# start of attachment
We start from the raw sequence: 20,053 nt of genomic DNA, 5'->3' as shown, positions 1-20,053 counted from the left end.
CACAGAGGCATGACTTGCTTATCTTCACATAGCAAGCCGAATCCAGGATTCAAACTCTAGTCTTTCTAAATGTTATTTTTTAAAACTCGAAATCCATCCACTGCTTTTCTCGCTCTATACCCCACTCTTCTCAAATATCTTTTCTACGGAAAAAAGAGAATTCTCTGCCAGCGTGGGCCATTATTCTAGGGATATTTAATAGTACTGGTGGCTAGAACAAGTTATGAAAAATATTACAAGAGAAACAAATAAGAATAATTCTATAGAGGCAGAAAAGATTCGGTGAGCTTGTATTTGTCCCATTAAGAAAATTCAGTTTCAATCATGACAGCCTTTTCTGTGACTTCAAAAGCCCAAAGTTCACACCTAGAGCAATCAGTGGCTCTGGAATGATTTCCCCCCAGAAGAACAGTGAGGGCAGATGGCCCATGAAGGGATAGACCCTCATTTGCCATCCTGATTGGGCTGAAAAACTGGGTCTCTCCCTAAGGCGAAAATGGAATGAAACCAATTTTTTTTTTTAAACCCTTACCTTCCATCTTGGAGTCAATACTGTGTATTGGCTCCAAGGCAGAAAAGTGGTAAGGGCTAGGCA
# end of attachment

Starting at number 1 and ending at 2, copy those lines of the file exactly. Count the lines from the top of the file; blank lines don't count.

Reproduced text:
We start from the raw sequence: 20,053 nt of genomic DNA, 5'->3' as shown, positions 1-20,053 counted from the left end.
CACAGAGGCATGACTTGCTTATCTTCACATAGCAAGCCGAATCCAGGATTCAAACTCTAGTCTTTCTAAATGTTATTTTTTAAAACTCGAAATCCATCCACTGCTTTTCTCGCTCTATACCCCACTCTTCTCAAATATCTTTTCTACGGAAAAAAGAGAATTCTCTGCCAGCGTGGGCCATTATTCTAGGGATATTTAATAGTACTGGTGGCTAGAACAAGTTATGAAAAATATTACAAGAGAAACAAATAAGAATAATTCTATAGAGGCAGAAAAGATTCGGTGAGCTTGTATTTGTCCCATTAAGAAAATTCAGTTTCAATCATGACAGCCTTTTCTGTGACTTCAAAAGCCCAAAGTTCACACCTAGAGCAATCAGTGGCTCTGGAATGATTTCCCCCCAGAAGAACAGTGAGGGCAGATGGCCCATGAAGGGATAGACCCTCATTTGCCATCCTGATTGGGCTGAAAAACTGGGTCTCTCCCTAAGGCGAAAATGGAATGAAACCAATTTTTTTTTTTAAACCCTTACCTTCCATCTTGGAGTCAATACTGTGTATTGGCTCCAAGGCAGAAAAGTGGTAAGGGCTAGGCA